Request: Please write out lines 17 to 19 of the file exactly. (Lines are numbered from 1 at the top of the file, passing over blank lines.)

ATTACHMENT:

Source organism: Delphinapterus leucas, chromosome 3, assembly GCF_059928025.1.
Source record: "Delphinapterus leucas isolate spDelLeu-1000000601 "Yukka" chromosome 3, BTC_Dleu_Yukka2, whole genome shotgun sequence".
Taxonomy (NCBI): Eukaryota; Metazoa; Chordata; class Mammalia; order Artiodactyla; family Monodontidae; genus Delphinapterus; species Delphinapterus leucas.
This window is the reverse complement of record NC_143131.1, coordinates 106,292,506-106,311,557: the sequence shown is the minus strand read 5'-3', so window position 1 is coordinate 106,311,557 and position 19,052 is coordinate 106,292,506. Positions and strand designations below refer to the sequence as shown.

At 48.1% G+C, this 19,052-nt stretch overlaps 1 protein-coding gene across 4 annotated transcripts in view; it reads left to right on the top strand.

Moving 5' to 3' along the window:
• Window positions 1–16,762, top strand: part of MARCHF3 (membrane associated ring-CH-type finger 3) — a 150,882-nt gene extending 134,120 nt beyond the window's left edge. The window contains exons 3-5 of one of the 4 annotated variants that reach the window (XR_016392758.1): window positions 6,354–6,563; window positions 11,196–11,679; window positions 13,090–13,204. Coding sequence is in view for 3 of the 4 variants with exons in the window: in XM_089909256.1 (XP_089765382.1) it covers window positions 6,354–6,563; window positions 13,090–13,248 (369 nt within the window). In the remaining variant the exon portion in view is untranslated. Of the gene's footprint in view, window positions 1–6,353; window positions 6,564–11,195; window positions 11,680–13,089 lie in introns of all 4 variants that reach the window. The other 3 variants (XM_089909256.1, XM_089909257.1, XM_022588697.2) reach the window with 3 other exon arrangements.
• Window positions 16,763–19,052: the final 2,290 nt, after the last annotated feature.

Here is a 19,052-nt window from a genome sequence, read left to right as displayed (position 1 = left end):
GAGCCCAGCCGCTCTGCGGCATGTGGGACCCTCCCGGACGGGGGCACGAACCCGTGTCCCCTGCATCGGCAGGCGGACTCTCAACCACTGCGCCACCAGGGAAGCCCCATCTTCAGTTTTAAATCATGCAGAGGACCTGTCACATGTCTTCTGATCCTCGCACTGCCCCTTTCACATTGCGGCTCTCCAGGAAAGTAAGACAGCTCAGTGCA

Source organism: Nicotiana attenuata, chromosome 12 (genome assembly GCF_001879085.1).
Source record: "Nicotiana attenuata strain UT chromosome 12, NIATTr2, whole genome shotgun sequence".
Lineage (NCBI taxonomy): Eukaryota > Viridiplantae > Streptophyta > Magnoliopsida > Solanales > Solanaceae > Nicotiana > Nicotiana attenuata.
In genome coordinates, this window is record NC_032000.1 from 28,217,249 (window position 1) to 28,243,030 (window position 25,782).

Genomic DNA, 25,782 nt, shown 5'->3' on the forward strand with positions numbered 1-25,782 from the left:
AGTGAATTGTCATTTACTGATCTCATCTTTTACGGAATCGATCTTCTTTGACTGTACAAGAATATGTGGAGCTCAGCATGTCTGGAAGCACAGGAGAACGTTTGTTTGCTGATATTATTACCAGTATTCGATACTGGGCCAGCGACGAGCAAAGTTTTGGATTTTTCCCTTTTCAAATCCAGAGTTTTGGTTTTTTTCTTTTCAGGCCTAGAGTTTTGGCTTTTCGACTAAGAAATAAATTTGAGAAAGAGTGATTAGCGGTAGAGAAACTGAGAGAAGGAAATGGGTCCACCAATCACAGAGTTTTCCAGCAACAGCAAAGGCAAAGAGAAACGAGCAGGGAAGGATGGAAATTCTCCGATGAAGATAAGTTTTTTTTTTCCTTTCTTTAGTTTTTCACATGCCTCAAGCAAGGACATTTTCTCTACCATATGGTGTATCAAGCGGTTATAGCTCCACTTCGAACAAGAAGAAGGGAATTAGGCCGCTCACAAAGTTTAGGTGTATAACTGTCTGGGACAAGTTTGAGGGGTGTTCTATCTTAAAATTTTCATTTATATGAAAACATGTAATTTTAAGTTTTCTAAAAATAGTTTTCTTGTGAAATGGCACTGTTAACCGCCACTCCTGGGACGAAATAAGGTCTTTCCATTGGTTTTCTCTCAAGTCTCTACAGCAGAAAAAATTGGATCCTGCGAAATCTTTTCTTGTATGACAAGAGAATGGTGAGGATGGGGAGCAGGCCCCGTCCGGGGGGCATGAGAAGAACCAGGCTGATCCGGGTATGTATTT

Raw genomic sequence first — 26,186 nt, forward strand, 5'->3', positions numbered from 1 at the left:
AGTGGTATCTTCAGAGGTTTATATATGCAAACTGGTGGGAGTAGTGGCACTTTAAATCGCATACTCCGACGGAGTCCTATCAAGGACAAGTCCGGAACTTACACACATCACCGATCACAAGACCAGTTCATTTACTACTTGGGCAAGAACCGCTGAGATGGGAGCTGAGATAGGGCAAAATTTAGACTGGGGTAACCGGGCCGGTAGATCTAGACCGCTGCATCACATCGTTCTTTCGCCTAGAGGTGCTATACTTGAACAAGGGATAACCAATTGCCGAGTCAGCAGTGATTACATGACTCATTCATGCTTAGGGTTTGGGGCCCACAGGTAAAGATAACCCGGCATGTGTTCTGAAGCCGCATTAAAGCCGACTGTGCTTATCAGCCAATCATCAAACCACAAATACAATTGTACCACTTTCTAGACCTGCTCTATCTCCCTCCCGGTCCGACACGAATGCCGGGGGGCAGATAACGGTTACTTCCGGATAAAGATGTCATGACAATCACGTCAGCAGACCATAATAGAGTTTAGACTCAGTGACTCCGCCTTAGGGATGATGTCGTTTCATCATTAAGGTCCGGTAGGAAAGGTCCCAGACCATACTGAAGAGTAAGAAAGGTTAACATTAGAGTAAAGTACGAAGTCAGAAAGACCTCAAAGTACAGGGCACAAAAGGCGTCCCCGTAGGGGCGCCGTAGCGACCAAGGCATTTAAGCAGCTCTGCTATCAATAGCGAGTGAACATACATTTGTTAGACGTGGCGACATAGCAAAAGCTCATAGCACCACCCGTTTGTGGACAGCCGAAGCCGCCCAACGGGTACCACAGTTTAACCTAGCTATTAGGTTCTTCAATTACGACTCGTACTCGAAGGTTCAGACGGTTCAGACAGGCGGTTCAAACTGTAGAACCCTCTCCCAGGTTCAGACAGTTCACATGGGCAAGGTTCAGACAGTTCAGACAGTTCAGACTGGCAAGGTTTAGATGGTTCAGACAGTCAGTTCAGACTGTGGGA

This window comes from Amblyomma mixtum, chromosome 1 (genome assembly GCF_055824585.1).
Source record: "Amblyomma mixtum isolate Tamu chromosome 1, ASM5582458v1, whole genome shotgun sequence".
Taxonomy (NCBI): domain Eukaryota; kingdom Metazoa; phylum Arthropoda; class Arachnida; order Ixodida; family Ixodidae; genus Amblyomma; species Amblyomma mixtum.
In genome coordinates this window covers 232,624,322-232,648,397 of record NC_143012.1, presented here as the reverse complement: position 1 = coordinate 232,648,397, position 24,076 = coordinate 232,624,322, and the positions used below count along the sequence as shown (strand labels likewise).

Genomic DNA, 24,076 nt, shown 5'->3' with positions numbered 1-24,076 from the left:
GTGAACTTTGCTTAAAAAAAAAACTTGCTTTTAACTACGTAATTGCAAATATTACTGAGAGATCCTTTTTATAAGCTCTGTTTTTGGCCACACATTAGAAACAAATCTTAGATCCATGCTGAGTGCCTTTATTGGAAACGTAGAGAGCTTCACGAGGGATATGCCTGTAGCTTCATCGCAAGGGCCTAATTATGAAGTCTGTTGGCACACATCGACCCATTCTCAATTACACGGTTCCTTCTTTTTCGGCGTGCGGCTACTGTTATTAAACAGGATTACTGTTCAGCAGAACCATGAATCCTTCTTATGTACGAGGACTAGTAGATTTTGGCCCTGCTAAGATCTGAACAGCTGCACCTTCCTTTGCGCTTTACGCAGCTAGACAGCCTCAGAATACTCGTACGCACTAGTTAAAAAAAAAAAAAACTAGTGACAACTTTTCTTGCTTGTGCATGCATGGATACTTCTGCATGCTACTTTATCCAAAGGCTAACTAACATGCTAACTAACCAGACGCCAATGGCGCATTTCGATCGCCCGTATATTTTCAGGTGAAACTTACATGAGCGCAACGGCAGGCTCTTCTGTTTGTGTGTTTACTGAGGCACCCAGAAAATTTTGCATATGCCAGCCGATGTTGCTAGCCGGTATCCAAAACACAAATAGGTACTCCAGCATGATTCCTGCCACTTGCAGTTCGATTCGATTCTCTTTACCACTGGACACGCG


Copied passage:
Raw genomic sequence first — 26,186 nt, forward strand, 5'->3', positions numbered from 1 at the left:
AGTGGTATCTTCAGAGGTTTATATATGCAAACTGGTGGGAGTAGTGGCACTTTAAATCGCATACTCCGACGGAGTCCTATCAAGGACAAGTCCGGAACTTACACACATCACCGATCACAAGACCAGTTCATTTACTACTTGGGCAAGAACCGCTGAGATGGGAGCTGAGATAGGGCAAAATTTAGACTGGGGTAACCGGGCCGGTAGATCTAGACCGCTGCATCACATCGTTCTTTCGCCTAGAGGTGCTATACTTGAACAAGGGATAACCAATTGCCGAGTCAGCAGTGATTACATGACTCATTCATGCTTAGGGTTTGGGGCCCACAGGTAAAGATAACCCGGCATGTGTTCTGAAGCCGCATTAAAGCCGACTGTGCTTATCAGCCAATCATCAAACCACAAATACAATTGTACCACTTTCTAGACCTGCTCTATCTCCCTCCCGGTCCGACACGAATGCCGGGGGGCAGATAACGGTTACTTCCGGATAAAGATGTCATGACAATCACGTCAGCAGACCATAATAGAGTTTAGACTCAGTGACTCCGCCTTAGGGATGATGTCGTTTCATCATTAAGGTCCGGTAGGAAAGGTCCCAGACCATACTGAAGAGTAAGAAAGGTTAACATTAGAGTAAAGTACGAAGTCAGAAAGACCTCAAAGTACAGGGCACAAAAGGCGTCCCCGTAGGGGCGCCGTAGCGACCAAGGCATTTAAGCAGCTCTGCTATCAATAGCGAGTGAACATACATTTGTTAGACGTGGCGACATAGCAAAAGCTCATAGCACCACCCGTTTGTGGACAGCCGAAGCCGCCCAACGGGTACCACAGTTTAACCTAGCTATTAGGTTCTTCAATTACGACTCGTACTCGAAGGTTCAGACGGTTCAGACAGGCGGTTCAAACTGTAGAACCCTCTCCCAGGTTCAGACAGTTCACATGGGCAAGGTTCAGACAGTTCAGACAGTTCAGACTGGCAAGGTTTAGATGGTTCAGACAGTCAGTTCAGACTGTGGGA

This window comes from Amblyomma mixtum, chromosome 1 (genome assembly GCF_055824585.1).